YYK: "Mrs Kan, why is 0! = 1? Shouldn't it be zero?"
Mrs Pauline Kan: "Well, it's just by definition!"
So here's how you can actually show that 0! = 1; first of all, the '!' function is pronounced as factorial, and not just an exclaimation mark. So what does this function do? Well, easy, if you have a positive integer n, then n! simply means to do the following:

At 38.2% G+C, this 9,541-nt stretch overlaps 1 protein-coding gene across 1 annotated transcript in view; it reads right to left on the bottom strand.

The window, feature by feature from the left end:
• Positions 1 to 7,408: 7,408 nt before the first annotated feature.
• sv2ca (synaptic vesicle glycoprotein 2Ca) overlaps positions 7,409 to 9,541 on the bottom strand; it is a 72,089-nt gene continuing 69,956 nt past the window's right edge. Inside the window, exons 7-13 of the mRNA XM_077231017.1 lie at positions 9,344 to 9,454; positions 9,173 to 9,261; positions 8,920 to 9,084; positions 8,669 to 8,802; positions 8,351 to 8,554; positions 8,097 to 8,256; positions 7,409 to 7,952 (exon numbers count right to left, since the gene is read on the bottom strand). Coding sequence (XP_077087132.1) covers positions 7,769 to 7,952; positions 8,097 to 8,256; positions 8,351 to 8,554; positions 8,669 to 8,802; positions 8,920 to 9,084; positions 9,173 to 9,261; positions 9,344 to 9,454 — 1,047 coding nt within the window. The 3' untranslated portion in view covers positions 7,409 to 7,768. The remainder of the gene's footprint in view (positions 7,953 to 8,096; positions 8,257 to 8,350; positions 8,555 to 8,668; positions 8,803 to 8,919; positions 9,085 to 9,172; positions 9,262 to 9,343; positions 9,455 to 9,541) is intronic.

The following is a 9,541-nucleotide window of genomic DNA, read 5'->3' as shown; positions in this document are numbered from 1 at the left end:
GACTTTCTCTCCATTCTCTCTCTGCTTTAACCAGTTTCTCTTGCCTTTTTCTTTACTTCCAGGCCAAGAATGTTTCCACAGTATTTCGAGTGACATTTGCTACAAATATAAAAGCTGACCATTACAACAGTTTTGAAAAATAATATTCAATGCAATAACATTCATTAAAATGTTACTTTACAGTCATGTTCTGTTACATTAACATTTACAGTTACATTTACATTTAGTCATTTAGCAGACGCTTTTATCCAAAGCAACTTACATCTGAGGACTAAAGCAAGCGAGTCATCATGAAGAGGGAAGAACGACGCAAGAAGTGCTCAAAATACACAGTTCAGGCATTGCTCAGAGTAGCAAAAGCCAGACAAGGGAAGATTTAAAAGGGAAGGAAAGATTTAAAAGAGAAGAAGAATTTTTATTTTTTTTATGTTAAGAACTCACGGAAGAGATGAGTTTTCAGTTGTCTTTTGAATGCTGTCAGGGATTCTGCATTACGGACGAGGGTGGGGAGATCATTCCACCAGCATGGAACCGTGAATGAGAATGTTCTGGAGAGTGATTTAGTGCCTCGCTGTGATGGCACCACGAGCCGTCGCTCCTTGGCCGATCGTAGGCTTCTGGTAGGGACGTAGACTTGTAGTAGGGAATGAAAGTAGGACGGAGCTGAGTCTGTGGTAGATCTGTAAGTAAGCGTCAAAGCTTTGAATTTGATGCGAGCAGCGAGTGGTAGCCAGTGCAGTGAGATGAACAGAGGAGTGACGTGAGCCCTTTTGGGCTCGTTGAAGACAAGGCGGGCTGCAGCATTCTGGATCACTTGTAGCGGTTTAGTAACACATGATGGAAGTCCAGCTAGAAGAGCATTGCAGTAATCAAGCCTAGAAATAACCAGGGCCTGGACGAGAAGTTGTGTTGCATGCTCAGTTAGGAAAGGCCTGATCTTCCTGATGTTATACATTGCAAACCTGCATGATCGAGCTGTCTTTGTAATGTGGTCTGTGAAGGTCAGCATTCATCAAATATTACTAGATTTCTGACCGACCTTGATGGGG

n! = n(n-1)(n-2)(n-3)...3(2)(1)
Well, so this means that n! is equal to the product of all positive integers preceding n. But you see, there's another way to define n!, and notice that:
n! = n(n-1)!
And then you must agree that:
1! = 1(0!)
But we all know that 1! = 1, and therefore we must agree that 0! = 1. :)